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3 axis Acceleration 
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#1
Jul1706, 08:20 PM

P: 7

Ok, Not sure which forum this would fall under, so if it's the wrong one feel free to move it.
I'm currently involved in a project that involved measuring acceleration from a 3 axis accelerometer using a PIC microcontroller. And I only have high school physics. I have 2 problems I need help with... I want to measure foward acceleration and decceleration (it's going to be mounted on a vehicle). If the sensor was mounted level, I could just read the value of the coressponding axis and be done, but the sensor will never be mounted that way. It will most likely be mounted tilted either forward or back a bit, possibly somewhat side to side, etc... My sensors read 1.5 G's to +1.5G's, Z should always be positive as the sensor will always be mounted upright, X is positive when accelerating, and Y is side to side (though I'm not really interested in it, but I'm guessing it's needed to find the devices "tilt" or something) So, from what little I understand, I need to find out the tilt of the sensor, by reading how strong gravity is on the Zaxis (less measured gravity = more degrees off axis) Then somehow use that and the information from the other 2 axis's (X and Y) to find out the total speed of accelration. I also need to know if it's acceleration or decceleration, IE I know decceleration is just acceleration in the opposite direction, but I need some value to "test" to to see which of the two it is... I mean if I just plug the X,Y, and Z values into an equation and get a value with no sense of direction, I don't know if it's acceleration or decceleration (If THAT makes sense :P ) Now, as to the actual equations to do any of this, I'm totaly lost after 5 hours of google Second problem is this, once I have the "corrected" acceleration value, it's only for that one "point" in time... I'll be taking a reading about 100 times a second, and need some help trying to figure out how much distance is traveled. I found the equation s = ut+1/2at^2 where s = distance u = initial velocity a = acceleration t = time however, I'm not seeing how to use this (I guess you could say "repeatedly") because after the first one, the initial velocity would be other then 0, and I don't know how to get the "new" initial velocity Basically, I need to measure the time it takes to travel 50 feet (or like 15m) with a highly variable acceleration rate (which will sometimes be deceleration as far as the sensor is conserned, because of bumps etc,) Any help will be most appreciated :) even a link to a page with some relevent math :D Thanks, Thomas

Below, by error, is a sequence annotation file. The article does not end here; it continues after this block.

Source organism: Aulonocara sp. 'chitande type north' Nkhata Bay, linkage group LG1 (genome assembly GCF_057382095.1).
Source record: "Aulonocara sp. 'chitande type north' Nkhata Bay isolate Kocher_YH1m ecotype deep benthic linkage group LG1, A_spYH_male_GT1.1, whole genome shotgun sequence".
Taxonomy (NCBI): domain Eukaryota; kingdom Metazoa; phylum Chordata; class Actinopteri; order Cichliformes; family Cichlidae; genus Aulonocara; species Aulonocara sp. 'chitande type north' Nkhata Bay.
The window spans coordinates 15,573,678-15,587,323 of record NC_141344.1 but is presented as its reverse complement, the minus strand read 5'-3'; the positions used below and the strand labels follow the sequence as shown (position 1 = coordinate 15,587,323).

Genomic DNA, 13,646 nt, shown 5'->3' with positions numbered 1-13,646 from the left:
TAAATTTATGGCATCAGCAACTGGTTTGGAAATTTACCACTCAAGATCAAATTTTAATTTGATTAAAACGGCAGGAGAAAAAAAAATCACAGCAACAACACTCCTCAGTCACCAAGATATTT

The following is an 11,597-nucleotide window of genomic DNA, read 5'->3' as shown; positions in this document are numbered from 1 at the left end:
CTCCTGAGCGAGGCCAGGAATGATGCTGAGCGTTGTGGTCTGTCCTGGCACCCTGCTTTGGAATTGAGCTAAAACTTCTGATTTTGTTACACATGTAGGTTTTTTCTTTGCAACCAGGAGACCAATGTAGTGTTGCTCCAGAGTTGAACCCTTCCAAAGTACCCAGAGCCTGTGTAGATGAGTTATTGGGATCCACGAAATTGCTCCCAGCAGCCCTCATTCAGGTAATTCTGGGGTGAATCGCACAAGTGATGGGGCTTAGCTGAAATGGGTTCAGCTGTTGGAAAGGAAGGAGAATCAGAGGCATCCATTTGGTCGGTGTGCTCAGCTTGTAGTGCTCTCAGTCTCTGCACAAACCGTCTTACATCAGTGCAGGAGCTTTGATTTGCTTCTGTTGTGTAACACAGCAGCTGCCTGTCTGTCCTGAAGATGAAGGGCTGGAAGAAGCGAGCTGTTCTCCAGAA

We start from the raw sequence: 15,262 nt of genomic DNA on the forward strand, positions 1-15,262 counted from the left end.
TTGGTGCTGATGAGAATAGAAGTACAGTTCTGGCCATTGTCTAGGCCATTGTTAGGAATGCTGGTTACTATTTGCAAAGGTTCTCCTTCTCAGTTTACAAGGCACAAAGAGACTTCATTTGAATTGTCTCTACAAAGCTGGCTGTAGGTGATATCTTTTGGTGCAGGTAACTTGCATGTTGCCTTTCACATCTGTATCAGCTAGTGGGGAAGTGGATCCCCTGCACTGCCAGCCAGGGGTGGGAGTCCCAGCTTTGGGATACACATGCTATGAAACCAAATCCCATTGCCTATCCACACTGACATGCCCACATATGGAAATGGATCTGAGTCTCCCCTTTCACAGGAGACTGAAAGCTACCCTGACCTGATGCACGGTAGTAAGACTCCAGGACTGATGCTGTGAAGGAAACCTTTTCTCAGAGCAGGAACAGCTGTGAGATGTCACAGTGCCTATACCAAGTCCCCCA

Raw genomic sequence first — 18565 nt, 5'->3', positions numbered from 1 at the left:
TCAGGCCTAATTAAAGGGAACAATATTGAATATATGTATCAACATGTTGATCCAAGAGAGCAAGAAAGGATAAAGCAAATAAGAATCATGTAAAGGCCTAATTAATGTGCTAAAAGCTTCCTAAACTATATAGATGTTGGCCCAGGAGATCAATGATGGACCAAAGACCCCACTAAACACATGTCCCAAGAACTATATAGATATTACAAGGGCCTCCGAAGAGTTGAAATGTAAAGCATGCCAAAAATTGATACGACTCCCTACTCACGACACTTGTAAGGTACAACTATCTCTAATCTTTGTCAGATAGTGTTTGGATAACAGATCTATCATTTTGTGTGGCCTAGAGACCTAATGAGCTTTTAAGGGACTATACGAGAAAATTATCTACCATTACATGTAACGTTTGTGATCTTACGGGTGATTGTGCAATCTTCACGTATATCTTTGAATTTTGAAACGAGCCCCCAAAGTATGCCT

#2
Jul1706, 08:36 PM

P: 4,777

If I recall correctly, I remember someone who had a program to try and back out the displacement by integrating the acceleration directly. The problem was that you need to do a lot of fancy filtering to get rid of noise and other associated problems if you want to get a half descent position estimate. You can try to integrate it directly, but I'm afraid you will get anwsers that are incorrect.
You're going to need a kalman filter, and that requires graduate level controls theory. 


#3
Jul1806, 04:55 PM

P: 7

ok, maybe forget the whole trying to find position... how about just the raw acceleration value? (IE my first problem)



#4
Jul1806, 05:54 PM

Mentor
P: 40,926

3 axis Acceleration
On the first problem, I'd recommend that you come up with a calibration procedure for each axis of the accelerometer in the vehicle. Do you have data aquisition capability from the speedometer or other velocity sensor? If tilts can be an issue, you need to store nonvolatile calibration info in the PIC.
On the use of the equations, you will need to keep a running integration of the accelerations and the velocities. You will need to have an error budget, and you may need to make your integrations "leaky" with a small leak of the integration value to keep the value from pegging out due to accumulation of small errors. If you have access to speedometer information, you can use that to help you leak your straightline velocity from the value the accelerometers give you back to the speedometer value over some time interval. The vertical and horizontal values should most likely leak back towards zero, unless your vehicle is a plane or something. 


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